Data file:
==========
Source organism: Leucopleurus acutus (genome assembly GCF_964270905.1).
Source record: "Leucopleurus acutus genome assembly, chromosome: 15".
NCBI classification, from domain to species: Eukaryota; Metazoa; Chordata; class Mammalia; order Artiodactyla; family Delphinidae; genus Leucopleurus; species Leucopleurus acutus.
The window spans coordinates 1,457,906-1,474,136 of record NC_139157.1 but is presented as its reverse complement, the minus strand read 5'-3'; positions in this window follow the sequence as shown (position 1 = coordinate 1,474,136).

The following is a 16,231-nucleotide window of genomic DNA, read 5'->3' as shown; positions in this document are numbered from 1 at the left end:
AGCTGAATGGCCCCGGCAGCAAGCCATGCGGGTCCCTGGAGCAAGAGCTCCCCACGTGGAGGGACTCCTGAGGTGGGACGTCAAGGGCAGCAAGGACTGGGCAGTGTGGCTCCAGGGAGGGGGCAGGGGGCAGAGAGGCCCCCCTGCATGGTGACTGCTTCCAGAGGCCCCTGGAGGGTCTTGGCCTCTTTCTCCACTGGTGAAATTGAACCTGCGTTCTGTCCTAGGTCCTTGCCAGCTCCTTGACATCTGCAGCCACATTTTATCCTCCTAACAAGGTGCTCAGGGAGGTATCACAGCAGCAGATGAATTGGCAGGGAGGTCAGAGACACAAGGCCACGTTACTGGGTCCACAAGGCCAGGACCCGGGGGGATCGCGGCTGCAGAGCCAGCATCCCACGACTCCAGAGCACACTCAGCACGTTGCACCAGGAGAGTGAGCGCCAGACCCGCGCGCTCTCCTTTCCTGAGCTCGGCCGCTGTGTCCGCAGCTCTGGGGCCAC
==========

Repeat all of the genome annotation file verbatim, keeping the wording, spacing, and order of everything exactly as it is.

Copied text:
Source organism: Leucopleurus acutus (genome assembly GCF_964270905.1).
Source record: "Leucopleurus acutus genome assembly, chromosome: 15".
NCBI classification, from domain to species: Eukaryota; Metazoa; Chordata; class Mammalia; order Artiodactyla; family Delphinidae; genus Leucopleurus; species Leucopleurus acutus.
The window spans coordinates 1,457,906-1,474,136 of record NC_139157.1 but is presented as its reverse complement, the minus strand read 5'-3'; positions in this window follow the sequence as shown (position 1 = coordinate 1,474,136).

The following is a 16,231-nucleotide window of genomic DNA, read 5'->3' as shown; positions in this document are numbered from 1 at the left end:
AGCTGAATGGCCCCGGCAGCAAGCCATGCGGGTCCCTGGAGCAAGAGCTCCCCACGTGGAGGGACTCCTGAGGTGGGACGTCAAGGGCAGCAAGGACTGGGCAGTGTGGCTCCAGGGAGGGGGCAGGGGGCAGAGAGGCCCCCCTGCATGGTGACTGCTTCCAGAGGCCCCTGGAGGGTCTTGGCCTCTTTCTCCACTGGTGAAATTGAACCTGCGTTCTGTCCTAGGTCCTTGCCAGCTCCTTGACATCTGCAGCCACATTTTATCCTCCTAACAAGGTGCTCAGGGAGGTATCACAGCAGCAGATGAATTGGCAGGGAGGTCAGAGACACAAGGCCACGTTACTGGGTCCACAAGGCCAGGACCCGGGGGGATCGCGGCTGCAGAGCCAGCATCCCACGACTCCAGAGCACACTCAGCACGTTGCACCAGGAGAGTGAGCGCCAGACCCGCGCGCTCTCCTTTCCTGAGCTCGGCCGCTGTGTCCGCAGCTCTGGGGCCAC